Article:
---- — The people who govern the Town of Plattsburgh have their eye on Lake Champlain and the Saranac River, and who could blame them? Any community that doesn’t fully avail itself of such rich natural resources hasn’t been paying attention.
The town wants to do a planning study to find new ways to access the river and lake waterfronts. The intention seems to be focused primarily on the recreational opportunities that could open up for residents. That makes perfect sense.
But let’s not forget the direct and indirect economic benefits of having an easy path to the lake and river shores.
People are drawn from the outside to the North Country for all sorts of reasons. The history of the region, as well as the beauty and recreation that come with the lakes and mountains, bring tourists from near and far.
Those people stay at hotels in the area, eat at local restaurants and shop at local malls and stores.
The city and town have capitalized on this for generations. Everyone knows, for example, the economic advantages that the numerous fishing tournaments that take place every summer on Lake Champlain bring to the area.
So, if the town has one more weapon in its arsenal — the ready availability of the shorelines of the Saranac River and Lake Champlain — it would see even greater prosperity, and even a town as prosperous as Plattsburgh can always use that.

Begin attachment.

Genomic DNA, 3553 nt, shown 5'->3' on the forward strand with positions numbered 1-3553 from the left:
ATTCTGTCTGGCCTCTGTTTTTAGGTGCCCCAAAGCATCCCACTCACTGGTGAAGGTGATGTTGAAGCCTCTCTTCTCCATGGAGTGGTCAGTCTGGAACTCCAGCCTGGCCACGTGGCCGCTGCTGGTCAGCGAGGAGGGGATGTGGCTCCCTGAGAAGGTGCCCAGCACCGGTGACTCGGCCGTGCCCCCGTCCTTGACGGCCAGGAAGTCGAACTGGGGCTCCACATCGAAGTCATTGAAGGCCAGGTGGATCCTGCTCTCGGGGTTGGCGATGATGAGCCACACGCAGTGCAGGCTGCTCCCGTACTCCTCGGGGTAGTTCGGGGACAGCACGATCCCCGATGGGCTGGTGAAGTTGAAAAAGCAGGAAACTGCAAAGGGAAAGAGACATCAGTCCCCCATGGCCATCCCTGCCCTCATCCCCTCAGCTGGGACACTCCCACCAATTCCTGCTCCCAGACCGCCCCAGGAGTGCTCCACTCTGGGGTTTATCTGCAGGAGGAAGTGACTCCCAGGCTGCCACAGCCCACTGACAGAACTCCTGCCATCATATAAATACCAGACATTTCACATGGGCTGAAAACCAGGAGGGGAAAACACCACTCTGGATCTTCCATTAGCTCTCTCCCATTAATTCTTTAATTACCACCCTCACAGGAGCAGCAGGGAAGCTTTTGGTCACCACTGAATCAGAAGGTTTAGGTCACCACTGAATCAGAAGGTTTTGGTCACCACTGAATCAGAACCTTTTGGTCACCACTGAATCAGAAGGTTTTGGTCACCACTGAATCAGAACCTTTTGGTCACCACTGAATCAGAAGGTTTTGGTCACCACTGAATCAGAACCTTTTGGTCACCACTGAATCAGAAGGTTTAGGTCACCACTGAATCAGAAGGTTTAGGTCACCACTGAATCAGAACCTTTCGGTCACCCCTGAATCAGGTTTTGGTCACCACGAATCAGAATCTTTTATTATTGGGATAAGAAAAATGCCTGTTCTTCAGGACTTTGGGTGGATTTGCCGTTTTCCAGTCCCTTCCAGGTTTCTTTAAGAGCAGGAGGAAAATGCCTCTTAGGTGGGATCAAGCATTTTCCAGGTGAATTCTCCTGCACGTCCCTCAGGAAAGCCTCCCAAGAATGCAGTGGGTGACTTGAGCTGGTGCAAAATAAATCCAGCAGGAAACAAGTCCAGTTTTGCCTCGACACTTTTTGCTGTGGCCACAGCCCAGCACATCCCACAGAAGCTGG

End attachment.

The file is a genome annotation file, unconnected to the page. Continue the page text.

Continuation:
The town is wisely looking at other waterfront-blessed regions to conceive ideas that could supplement local plans for how to tap in on the waterfront.
It’s not that the town should be thinking only of tourists when pondering waterfront enhancements. One of the focuses is trying to gain town access to the city’s Saranac River Trail, which is touted as a health benefactor for local people trying to gain exercise in attractive surroundings.
Cumberland Bay is a natural for both locals and tourists, and the upcoming American Windsurfing Tour late next month has been cited as proof of the potential of the town’s shoreline for out-of-area activity — and money.
This recent initiative will certainly be a significant boon to all town residents, if it’s carried out right. But it will also be a source of sales-tax revenue.
We look forward to public sessions that will solicit opinions on the project, where money should be spent, which specific elements should be pursued and how exactly to proceed.
The people of the town will benefit from whatever emerges from these discussions, and in so many ways.